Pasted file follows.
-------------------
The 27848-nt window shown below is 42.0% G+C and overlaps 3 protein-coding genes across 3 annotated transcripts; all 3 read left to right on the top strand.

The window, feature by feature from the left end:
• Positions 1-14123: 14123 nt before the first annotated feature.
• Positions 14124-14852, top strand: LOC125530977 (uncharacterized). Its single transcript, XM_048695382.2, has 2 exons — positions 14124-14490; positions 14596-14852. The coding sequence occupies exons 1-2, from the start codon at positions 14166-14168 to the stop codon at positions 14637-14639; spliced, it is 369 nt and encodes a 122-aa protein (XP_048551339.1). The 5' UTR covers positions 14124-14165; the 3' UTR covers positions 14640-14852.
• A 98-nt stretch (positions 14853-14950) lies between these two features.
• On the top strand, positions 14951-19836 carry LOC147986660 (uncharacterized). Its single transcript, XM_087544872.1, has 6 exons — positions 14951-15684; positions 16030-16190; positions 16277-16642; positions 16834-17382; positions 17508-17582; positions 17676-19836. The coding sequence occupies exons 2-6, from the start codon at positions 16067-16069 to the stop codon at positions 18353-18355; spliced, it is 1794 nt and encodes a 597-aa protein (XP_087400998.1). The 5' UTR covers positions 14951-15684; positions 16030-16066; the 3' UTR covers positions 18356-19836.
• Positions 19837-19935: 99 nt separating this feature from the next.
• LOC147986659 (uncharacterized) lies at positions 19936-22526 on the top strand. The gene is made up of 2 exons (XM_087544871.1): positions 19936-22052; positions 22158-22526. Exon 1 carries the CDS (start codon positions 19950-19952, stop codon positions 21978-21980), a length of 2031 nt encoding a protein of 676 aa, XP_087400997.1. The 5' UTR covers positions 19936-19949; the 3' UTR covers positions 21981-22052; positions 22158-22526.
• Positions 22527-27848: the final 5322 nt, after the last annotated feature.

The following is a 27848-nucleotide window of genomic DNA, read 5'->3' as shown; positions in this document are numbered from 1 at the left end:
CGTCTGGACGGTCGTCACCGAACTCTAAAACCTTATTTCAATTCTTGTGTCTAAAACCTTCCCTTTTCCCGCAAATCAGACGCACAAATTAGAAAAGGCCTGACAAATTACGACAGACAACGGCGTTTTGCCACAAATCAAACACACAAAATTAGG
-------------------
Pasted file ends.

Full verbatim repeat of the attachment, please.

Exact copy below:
The 27848-nt window shown below is 42.0% G+C and overlaps 3 protein-coding genes across 3 annotated transcripts; all 3 read left to right on the top strand.

The window, feature by feature from the left end:
• Positions 1-14123: 14123 nt before the first annotated feature.
• Positions 14124-14852, top strand: LOC125530977 (uncharacterized). Its single transcript, XM_048695382.2, has 2 exons — positions 14124-14490; positions 14596-14852. The coding sequence occupies exons 1-2, from the start codon at positions 14166-14168 to the stop codon at positions 14637-14639; spliced, it is 369 nt and encodes a 122-aa protein (XP_048551339.1). The 5' UTR covers positions 14124-14165; the 3' UTR covers positions 14640-14852.
• A 98-nt stretch (positions 14853-14950) lies between these two features.
• On the top strand, positions 14951-19836 carry LOC147986660 (uncharacterized). Its single transcript, XM_087544872.1, has 6 exons — positions 14951-15684; positions 16030-16190; positions 16277-16642; positions 16834-17382; positions 17508-17582; positions 17676-19836. The coding sequence occupies exons 2-6, from the start codon at positions 16067-16069 to the stop codon at positions 18353-18355; spliced, it is 1794 nt and encodes a 597-aa protein (XP_087400998.1). The 5' UTR covers positions 14951-15684; positions 16030-16066; the 3' UTR covers positions 18356-19836.
• Positions 19837-19935: 99 nt separating this feature from the next.
• LOC147986659 (uncharacterized) lies at positions 19936-22526 on the top strand. The gene is made up of 2 exons (XM_087544871.1): positions 19936-22052; positions 22158-22526. Exon 1 carries the CDS (start codon positions 19950-19952, stop codon positions 21978-21980), a length of 2031 nt encoding a protein of 676 aa, XP_087400997.1. The 5' UTR covers positions 19936-19949; the 3' UTR covers positions 21981-22052; positions 22158-22526.
• Positions 22527-27848: the final 5322 nt, after the last annotated feature.

The following is a 27848-nucleotide window of genomic DNA, read 5'->3' as shown; positions in this document are numbered from 1 at the left end:
CGTCTGGACGGTCGTCACCGAACTCTAAAACCTTATTTCAATTCTTGTGTCTAAAACCTTCCCTTTTCCCGCAAATCAGACGCACAAATTAGAAAAGGCCTGACAAATTACGACAGACAACGGCGTTTTGCCACAAATCAAACACACAAAATTAGG